I read something today in the old products section of the AKG website on the old CK-8 capsule for the 451 preamp. I knew I had one of these inside a zepplin windshield in the store, but hadn't done anything much with it since I had other shotguns. What made me think was that AKG noted it's use on hand held vocals, where it was good at reducing popping. I pulled it out and discovered yes indeed it does seem to work. Then I wondered why, and started to discover things I'd not considered. Shotguns tend to use interference tubes to achieve the cancellation of off-axis sound, and I'm happy with the physics of this, but the CK-8 doesn't actually appear to be an interference tube in the usual sense at all? It's a long tube, capsule at one end, open end at the others and has a slot cut top to bottom. For over 300 degrees of circumference it's a closed tube, so singing into one end limits how close you get, but the side slot confuses it. So it's not pressure operation, it must be pressure gradient, BUT the polar response seems to ignore the fact that one side is closed and the other open?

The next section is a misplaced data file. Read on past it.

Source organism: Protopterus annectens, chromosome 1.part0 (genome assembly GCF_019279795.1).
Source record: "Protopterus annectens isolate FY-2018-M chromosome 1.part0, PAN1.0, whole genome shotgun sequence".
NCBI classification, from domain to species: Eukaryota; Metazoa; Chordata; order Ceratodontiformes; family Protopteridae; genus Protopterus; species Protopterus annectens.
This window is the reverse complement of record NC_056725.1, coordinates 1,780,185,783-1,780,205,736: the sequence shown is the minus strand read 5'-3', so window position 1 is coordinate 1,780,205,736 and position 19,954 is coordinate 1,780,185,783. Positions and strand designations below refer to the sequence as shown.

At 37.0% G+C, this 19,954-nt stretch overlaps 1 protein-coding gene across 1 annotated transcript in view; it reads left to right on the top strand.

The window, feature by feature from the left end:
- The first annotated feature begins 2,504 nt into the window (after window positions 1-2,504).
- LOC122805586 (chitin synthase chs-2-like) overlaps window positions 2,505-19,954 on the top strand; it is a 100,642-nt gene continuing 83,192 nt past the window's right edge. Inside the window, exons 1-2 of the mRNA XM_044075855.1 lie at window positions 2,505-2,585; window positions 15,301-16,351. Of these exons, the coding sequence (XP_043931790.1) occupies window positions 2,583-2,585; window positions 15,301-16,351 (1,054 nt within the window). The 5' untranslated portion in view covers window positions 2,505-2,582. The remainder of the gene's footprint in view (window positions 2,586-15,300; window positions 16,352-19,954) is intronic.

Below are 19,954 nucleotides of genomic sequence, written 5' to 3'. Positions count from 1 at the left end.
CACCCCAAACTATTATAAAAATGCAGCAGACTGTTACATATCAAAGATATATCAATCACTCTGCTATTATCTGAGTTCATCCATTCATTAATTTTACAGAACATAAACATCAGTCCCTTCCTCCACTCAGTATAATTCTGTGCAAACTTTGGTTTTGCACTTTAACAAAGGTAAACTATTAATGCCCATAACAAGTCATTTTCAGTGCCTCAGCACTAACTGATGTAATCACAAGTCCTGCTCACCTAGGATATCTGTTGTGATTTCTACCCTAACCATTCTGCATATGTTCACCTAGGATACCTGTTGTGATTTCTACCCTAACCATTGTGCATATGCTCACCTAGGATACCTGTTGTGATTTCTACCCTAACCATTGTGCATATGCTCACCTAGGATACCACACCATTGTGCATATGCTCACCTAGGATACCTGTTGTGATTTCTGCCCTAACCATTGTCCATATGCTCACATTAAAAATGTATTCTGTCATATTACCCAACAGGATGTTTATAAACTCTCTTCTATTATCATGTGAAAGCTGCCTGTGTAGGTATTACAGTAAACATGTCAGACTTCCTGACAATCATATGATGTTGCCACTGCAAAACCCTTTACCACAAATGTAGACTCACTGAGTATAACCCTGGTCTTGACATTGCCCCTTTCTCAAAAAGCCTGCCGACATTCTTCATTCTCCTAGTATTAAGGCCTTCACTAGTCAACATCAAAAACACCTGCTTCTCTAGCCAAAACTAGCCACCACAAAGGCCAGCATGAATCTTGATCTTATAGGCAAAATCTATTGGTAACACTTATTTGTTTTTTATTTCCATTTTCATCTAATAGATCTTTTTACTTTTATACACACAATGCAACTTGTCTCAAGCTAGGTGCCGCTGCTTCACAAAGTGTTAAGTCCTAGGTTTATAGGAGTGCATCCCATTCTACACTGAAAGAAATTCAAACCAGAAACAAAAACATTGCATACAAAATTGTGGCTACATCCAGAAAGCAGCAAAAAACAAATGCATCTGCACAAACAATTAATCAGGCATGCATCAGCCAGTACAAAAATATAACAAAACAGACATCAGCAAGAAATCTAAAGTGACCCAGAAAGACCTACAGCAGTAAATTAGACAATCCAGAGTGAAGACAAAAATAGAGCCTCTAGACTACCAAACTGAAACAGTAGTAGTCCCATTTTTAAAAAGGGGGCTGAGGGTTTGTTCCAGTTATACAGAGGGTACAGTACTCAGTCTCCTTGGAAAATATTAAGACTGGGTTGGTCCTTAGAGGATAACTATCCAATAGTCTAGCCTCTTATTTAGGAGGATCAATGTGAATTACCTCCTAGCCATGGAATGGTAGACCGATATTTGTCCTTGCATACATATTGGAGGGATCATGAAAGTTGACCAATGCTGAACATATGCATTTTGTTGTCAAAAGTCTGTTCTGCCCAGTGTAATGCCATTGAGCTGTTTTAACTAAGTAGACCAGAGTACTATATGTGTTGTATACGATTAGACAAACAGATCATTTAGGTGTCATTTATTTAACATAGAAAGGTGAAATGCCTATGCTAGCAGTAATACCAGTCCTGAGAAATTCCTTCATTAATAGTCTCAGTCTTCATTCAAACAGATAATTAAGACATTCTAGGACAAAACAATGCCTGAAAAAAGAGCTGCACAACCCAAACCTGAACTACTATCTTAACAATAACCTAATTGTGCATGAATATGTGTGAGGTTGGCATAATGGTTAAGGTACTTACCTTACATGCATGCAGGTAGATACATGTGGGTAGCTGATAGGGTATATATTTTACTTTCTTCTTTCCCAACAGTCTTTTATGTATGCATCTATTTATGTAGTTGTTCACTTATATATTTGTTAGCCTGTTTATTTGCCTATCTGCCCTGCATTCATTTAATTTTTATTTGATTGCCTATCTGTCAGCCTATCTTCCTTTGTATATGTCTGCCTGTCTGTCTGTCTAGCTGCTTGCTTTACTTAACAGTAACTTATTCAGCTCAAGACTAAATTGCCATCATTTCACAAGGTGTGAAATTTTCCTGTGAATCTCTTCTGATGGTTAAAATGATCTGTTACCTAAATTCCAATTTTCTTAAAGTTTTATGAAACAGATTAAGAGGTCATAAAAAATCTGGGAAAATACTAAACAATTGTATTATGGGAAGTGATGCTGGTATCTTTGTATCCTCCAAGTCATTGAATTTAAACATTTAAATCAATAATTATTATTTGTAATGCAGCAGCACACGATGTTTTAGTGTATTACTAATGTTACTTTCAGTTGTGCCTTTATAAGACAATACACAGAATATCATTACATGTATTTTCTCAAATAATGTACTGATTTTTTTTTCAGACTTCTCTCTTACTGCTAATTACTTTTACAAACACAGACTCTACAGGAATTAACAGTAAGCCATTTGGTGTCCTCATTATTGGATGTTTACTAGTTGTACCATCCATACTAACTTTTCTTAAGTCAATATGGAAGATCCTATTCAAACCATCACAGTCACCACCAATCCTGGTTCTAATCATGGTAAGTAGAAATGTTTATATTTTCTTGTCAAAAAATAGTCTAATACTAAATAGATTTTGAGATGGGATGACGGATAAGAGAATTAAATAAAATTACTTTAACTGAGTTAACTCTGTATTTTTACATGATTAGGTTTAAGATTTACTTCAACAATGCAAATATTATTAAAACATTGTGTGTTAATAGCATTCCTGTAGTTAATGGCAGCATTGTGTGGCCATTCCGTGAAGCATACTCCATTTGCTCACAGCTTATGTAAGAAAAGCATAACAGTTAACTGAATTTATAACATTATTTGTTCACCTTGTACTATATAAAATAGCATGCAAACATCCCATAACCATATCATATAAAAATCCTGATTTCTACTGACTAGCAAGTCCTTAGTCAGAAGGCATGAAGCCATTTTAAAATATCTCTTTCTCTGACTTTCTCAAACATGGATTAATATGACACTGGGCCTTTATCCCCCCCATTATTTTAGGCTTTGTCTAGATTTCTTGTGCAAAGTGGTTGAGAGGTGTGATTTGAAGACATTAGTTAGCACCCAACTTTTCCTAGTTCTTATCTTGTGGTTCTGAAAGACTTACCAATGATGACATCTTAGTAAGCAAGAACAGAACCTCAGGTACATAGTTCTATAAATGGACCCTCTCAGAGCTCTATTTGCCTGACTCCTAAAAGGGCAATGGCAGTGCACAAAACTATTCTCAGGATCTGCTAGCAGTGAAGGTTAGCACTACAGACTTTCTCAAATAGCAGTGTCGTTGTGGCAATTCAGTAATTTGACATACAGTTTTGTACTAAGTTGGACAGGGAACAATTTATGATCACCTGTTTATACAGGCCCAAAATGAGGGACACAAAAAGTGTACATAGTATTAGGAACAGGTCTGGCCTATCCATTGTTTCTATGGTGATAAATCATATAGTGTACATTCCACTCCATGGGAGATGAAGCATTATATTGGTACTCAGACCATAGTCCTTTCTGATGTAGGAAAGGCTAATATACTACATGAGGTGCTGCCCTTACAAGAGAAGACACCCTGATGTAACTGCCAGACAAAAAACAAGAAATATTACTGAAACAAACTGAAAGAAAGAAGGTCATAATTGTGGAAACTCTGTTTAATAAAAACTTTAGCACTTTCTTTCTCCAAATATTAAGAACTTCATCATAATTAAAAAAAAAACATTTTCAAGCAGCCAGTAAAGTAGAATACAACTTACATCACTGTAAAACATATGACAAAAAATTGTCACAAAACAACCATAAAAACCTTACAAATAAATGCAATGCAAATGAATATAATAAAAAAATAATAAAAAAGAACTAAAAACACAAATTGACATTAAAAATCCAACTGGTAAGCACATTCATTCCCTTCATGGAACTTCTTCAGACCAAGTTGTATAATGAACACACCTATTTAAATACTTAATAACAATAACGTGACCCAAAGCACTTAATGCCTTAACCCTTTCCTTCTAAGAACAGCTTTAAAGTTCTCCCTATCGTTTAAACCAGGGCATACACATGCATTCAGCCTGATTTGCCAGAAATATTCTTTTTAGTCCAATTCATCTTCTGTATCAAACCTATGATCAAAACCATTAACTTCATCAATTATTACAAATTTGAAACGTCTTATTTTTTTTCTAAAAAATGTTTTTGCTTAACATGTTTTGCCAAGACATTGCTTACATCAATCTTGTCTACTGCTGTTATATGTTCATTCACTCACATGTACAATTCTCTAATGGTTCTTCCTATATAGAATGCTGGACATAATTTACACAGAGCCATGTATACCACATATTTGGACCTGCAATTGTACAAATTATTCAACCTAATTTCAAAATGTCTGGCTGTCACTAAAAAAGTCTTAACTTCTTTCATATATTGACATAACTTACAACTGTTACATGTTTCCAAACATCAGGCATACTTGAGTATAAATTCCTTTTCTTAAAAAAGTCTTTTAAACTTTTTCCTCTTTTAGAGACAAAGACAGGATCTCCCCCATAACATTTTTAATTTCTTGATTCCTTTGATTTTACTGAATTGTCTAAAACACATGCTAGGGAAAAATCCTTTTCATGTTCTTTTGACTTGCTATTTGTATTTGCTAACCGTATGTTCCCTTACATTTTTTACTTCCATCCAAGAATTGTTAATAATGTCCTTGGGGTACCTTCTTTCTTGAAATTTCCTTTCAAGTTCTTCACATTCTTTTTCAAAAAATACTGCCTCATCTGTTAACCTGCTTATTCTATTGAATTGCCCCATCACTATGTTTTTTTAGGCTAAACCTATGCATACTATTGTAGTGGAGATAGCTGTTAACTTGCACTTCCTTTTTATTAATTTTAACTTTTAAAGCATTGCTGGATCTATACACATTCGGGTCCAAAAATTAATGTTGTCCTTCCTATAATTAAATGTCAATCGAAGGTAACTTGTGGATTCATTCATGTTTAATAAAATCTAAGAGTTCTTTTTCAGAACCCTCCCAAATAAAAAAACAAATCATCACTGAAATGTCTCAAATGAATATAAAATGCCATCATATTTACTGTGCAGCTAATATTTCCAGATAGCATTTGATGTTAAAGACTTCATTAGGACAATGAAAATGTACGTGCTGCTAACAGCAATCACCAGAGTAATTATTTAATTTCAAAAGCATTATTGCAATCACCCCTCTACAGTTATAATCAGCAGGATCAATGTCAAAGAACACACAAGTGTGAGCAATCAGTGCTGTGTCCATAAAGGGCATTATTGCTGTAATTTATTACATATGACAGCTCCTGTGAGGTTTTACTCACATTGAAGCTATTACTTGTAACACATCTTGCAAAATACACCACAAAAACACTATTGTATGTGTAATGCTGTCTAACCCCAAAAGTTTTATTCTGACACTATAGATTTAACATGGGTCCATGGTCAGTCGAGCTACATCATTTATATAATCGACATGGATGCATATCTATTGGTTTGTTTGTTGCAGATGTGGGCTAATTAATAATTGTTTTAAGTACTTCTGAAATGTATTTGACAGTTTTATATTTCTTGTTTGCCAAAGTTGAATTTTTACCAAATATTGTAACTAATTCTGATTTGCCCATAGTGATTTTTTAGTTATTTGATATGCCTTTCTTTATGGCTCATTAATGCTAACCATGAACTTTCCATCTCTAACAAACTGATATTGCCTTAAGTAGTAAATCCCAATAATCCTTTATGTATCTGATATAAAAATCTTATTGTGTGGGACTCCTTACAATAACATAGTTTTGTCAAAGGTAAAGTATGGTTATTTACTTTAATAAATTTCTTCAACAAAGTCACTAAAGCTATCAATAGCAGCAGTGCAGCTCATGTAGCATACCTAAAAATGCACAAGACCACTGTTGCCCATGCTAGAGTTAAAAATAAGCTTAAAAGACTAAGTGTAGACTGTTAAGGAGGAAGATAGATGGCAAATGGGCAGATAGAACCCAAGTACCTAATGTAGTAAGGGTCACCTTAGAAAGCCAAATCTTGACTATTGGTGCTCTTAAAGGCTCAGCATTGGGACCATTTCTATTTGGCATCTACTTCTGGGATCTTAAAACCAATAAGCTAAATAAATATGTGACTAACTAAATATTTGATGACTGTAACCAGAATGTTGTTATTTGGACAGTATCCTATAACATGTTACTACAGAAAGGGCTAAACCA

Anyone care to guess how on earth you get a hyper-cardioid to lobar-ish polar pattern from a microphone that is not symetrical? I put it in a housing when I bought it for video and never gave any thought to the design. I put it in the housing with the slot facing up. Rotating around the long axis seems to make no difference?
It's so old as not to really matter - but maybe it could be good on a noisy stage to pick out voices - like a sort of proximity effect free hyper/super?